They crossed the high seas; they poured out their billions; they sacrificed their sons … to "liberate" Iraqis … but what we, the women of Iraq got, is article 41.
In 1959 the Iraqi government amended the Personal Status Law. Article 118 came into being as part of our constitution.
It gave the women of Iraq the most progressive of all Arab and Islamic women's rights legislation until this very day. No discrimination in salaries, no discrimination in uniforms, the separated Mums get to keep the home until the children are of age, and so many other items that made the female community of Iraq one of the most progressive female communities within the Arab, Islamic and regional states -- from that time … until we got "liberated".
Now we have article 41.
In brief, it says go to your cleric and he will deal with whatever issues you have.
Girls had the choice either to don the Islamic hijab or walk abroad in safety, quaintly dressed in all manner of modern garments. It was a private matter that was entirely resolved inside the family and according to its own convictions, its own beliefs. Now it's not safe for a girl to step outside her home unless fully covered. How much more liberated can you get??
More than anything else this morning, that is the must read. It's from "Article 41" at McClatchy Newspapers' Inside Iraq. Over in the New York Times, Andrew E. Karmer's "Bomber Kills 16 at Iraqi Reconciliation Banquet" is an act of recapping and apparent trend spotting:
A suicide bomber blew himself up on Monday at a banquet intended to be a reconciliation feast between provincial officials and former Sunni insurgents in Diyala Province, killing 16 people and wounding at least 28.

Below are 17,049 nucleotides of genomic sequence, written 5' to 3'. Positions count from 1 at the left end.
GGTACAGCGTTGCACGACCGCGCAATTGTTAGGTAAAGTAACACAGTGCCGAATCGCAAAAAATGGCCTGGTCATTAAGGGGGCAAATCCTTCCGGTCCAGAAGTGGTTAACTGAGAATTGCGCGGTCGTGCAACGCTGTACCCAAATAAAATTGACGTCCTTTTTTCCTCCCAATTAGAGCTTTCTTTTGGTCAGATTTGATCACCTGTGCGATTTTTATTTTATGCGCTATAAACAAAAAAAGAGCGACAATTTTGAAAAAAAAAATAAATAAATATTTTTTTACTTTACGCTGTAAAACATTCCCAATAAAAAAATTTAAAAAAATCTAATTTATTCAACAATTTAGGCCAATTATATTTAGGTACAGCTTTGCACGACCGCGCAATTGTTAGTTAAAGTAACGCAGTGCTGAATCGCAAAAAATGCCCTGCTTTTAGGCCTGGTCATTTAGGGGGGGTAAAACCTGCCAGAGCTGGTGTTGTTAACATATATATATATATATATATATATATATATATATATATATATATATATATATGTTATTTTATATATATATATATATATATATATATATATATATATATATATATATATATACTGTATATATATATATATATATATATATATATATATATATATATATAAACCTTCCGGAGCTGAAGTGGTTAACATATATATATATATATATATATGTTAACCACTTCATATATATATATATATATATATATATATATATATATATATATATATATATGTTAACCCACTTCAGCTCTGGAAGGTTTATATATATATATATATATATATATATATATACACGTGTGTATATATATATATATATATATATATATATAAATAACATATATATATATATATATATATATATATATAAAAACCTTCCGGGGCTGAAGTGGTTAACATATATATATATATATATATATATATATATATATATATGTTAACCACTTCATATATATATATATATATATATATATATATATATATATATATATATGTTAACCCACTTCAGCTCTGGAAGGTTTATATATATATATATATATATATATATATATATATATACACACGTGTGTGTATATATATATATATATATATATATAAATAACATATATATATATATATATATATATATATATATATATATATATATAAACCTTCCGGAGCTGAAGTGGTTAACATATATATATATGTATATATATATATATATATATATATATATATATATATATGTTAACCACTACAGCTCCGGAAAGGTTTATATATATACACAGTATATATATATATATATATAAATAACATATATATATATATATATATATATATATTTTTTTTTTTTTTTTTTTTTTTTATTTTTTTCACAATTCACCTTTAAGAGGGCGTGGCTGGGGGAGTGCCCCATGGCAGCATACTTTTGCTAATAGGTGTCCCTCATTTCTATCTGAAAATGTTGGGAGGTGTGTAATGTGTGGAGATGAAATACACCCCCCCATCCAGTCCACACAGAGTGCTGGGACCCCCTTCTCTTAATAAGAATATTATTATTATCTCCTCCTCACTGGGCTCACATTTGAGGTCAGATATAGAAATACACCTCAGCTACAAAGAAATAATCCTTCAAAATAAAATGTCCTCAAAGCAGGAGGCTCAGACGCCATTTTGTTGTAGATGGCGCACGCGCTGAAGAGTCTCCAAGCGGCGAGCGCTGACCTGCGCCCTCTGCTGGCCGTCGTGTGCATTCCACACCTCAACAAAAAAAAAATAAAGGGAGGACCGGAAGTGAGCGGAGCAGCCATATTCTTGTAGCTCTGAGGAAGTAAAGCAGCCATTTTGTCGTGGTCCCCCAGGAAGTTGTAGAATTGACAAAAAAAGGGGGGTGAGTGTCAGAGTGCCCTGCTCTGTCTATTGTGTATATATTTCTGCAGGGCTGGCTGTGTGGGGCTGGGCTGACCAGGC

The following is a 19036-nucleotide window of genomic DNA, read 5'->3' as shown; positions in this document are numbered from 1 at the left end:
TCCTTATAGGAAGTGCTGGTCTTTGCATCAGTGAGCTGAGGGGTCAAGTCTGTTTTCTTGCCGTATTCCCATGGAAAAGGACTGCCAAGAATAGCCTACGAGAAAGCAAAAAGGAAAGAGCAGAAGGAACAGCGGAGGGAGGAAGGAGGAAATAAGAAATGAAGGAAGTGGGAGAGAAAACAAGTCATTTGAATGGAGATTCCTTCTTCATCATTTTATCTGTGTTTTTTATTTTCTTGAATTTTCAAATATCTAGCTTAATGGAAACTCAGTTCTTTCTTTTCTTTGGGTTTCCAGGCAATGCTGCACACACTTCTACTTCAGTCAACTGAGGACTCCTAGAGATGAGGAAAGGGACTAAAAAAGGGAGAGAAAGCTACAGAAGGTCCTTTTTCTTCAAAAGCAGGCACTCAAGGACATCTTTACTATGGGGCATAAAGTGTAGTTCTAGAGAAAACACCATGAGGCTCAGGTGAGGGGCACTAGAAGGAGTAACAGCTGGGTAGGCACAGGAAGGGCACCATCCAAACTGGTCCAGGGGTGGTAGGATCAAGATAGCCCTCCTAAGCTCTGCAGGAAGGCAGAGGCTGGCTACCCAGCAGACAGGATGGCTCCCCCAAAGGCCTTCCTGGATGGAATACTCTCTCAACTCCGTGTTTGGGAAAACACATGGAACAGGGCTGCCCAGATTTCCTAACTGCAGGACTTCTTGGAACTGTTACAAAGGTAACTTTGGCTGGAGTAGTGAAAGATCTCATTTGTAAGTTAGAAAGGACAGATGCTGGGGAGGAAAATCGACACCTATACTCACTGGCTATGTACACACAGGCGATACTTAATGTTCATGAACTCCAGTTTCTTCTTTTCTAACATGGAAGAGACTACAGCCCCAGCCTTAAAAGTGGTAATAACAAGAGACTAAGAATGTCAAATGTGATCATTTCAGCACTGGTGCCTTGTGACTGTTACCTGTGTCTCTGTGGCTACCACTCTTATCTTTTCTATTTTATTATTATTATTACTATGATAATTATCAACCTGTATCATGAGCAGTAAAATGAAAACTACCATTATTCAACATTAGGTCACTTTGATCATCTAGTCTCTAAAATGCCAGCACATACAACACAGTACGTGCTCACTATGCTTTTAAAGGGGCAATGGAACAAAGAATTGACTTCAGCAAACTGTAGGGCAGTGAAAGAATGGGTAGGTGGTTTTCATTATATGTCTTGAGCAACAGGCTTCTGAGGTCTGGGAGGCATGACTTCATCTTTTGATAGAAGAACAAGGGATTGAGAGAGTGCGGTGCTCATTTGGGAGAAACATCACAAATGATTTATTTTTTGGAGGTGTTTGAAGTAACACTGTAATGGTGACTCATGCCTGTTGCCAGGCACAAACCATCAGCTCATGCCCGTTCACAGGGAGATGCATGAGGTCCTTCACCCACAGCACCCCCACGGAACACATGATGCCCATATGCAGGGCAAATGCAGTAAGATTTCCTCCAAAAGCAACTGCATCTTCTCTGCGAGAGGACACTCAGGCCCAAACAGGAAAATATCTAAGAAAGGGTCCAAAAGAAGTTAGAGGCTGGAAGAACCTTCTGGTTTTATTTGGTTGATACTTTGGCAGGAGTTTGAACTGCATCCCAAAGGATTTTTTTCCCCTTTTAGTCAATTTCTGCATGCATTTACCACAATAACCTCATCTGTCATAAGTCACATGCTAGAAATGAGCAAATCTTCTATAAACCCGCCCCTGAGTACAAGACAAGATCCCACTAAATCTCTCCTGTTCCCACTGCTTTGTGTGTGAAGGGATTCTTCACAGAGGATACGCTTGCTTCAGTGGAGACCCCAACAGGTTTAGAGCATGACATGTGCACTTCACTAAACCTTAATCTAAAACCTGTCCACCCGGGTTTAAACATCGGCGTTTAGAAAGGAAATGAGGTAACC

[. . .]
The bombing was the second this month aimed at leaders of the so-called Sunni awakening. On Sept. 13, a suicide bomber killed Abdul Sattar Buzaigh al-Rishawi, known as Abu Risha, the Sunni tribal leader who unified several tribes to fight Sunni extremists in Anbar Province, in western Iraq. He died 10 days after meeting with President Bush at a military base in Anbar.
Oh, Kramer, the signs are all around . . . Rock me on the water.
From yesterday's snapshot:
In news of other attacks, Reuters reports a the targeting of various officials such as Sunday's Kut attack aimed at the police chief of the Wasit province (two bodyguards were injured) that continue today with a bombing targeting the police chief of Kirkuk (two bodyguards wounded) and an attack on the mayor of Kirkuk (1 bodyguard killed, seven wounded). Sahar Issa (McClatchy Newspapers) reveals there were more officials targeted "General Secretary of the National Accordance Group, Najaf Branch, Adel Waheed Abood was targeted by gunmen and sustained two bullets this morning; one in the neck and another in the shoulder. The Health Department in Najaf says his condition is critical. He was a nominee for the position of Governor in Najaf governorate."
That is the actual trend. It was obvious Sunday, it was obvious yesterday and it's only more obvious this morning. Check out AP's first paragraph in news of violence today:
A suicide driver killed three Iraqi policemen and wounded 20 people when he detonated his car at the entrance of police headquarters Tuesday in Basra, raising more fears over the southern city's deteriorating security situation.
Also Tuesday morning, two parked car bombs went off nearly simultaneously in a shopping street in eastern Baghdad, killing six civilians and wounding 20 people, just yards away from a line of pensioners outside a local bank, the police said.
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the new york timesandrew e. kramer